Electron paramagnetic resonance

Spectroscopy of Electron Paramagnetic Resonance (EPR) is widely used in the studies of physico-chemical and biological phenomena. EPR enables investigation of various bioenergetic processes, which involve energy or electron transfer, radiation damage to biological objects, and obtaining certain structural information. The entire area of EPR applicability cannot be described even roughly, because EPR is one of the universal spectroscopic techniques.

A necessary condition for a molecule to be EPR-detectable is that it should possess a magnetic moment, which comprises its spin and orbital moments. It means that such (paramagnetic) molecules should contain one or more unpaired electrons. If such molecules are subjected to a constant magnetic field, additional (magnetic) energy sublevels appear. Application of a second, electromagnetic field may result in transitions between the sublevels, somewhat similar to the transitions in optical spectroscopy. EPR technique makes use of the detection of power absorption accompanying such transitions. Recording the absorption changes with magnetic field sweep provides an EPR spectrum, characteristic of the molecules studied, their dynamics and interactions.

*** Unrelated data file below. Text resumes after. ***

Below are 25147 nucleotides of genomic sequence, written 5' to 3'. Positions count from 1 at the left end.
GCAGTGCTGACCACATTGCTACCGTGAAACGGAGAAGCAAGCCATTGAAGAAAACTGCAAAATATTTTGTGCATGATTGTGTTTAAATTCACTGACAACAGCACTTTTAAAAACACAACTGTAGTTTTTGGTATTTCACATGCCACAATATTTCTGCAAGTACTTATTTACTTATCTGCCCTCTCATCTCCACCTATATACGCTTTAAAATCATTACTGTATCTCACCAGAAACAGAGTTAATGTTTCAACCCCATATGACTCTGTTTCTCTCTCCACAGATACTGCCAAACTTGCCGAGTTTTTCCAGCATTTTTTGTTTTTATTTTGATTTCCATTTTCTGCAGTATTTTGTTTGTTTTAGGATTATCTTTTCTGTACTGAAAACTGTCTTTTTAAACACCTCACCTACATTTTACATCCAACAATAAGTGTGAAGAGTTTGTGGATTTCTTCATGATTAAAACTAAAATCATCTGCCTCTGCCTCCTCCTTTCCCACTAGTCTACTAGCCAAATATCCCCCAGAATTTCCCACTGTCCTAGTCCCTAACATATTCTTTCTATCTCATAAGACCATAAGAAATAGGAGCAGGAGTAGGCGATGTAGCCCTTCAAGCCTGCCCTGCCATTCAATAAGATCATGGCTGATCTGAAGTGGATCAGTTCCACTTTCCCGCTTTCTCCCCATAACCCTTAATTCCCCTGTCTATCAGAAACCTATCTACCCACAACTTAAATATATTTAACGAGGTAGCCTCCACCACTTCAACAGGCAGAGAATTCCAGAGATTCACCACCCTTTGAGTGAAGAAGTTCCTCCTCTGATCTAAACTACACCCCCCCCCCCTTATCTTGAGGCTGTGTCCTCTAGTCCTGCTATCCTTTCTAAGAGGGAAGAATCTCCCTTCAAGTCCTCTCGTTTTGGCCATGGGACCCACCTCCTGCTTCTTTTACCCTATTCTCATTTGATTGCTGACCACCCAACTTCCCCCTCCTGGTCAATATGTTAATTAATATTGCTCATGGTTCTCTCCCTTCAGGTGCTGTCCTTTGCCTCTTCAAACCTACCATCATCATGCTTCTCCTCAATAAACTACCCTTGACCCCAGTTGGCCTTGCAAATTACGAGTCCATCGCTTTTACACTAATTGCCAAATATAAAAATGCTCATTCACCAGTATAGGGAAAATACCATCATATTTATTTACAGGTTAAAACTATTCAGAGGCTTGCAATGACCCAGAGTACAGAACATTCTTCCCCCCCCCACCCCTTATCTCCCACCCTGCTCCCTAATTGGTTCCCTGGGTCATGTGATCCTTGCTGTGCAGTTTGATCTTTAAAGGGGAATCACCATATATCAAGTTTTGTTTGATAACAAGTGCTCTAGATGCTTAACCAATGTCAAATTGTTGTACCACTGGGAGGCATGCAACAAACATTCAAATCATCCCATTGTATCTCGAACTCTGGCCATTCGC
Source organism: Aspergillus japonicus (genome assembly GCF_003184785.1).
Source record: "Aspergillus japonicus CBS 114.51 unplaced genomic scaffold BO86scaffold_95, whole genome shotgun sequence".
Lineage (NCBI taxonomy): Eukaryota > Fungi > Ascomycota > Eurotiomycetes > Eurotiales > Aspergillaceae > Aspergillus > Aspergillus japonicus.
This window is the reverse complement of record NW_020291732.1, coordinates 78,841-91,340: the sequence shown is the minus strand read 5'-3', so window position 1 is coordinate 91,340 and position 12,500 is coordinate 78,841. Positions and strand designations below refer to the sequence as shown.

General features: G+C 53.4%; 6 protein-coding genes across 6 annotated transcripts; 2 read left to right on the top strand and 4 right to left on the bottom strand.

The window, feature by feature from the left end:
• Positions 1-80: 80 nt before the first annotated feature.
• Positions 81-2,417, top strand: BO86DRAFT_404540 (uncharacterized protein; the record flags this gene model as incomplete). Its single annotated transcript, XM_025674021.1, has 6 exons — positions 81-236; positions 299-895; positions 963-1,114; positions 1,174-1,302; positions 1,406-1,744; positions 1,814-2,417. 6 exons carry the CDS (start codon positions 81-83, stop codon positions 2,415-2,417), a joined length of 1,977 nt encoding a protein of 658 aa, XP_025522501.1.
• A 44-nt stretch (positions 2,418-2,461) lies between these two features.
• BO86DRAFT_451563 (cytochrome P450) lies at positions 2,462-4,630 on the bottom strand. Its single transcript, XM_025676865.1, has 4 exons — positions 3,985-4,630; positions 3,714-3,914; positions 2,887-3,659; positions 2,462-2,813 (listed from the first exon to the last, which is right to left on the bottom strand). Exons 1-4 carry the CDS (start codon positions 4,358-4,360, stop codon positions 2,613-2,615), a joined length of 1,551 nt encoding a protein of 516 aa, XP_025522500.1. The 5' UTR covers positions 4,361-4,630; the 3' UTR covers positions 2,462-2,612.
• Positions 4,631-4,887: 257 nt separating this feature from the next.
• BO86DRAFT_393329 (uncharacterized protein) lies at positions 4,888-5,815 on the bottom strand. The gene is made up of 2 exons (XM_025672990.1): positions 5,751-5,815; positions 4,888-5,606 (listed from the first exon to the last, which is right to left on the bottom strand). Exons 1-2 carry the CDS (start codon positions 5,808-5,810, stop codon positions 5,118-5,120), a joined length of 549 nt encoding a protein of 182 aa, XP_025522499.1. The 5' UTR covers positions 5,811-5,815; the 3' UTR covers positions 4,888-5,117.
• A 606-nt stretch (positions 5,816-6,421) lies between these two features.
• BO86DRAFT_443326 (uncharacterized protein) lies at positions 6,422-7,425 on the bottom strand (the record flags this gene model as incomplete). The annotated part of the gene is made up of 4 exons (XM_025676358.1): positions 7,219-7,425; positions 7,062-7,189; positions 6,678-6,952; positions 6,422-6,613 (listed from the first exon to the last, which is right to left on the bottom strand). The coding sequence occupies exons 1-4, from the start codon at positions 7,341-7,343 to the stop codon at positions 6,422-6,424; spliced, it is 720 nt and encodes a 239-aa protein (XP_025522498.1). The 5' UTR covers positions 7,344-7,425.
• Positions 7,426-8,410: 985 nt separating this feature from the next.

The proposed laboratory work includes sample preparation and measurement of EPR signals from solutions containing so-called spin-probes (in our case, of stearic acid molecules with an attached paramagnetic fragment). Spin-probes are widely used in a multitude of studies in molecular biology, and in particular for determination of local viscosity, as their EPR spectral shape depends on the environment viscosity. In this work measurements of spin-probes in solutions of different viscosity will be performed, followed by a simple calculation. Spectra will be recorded using a modern EPR spectrometer Bruker EMX-6.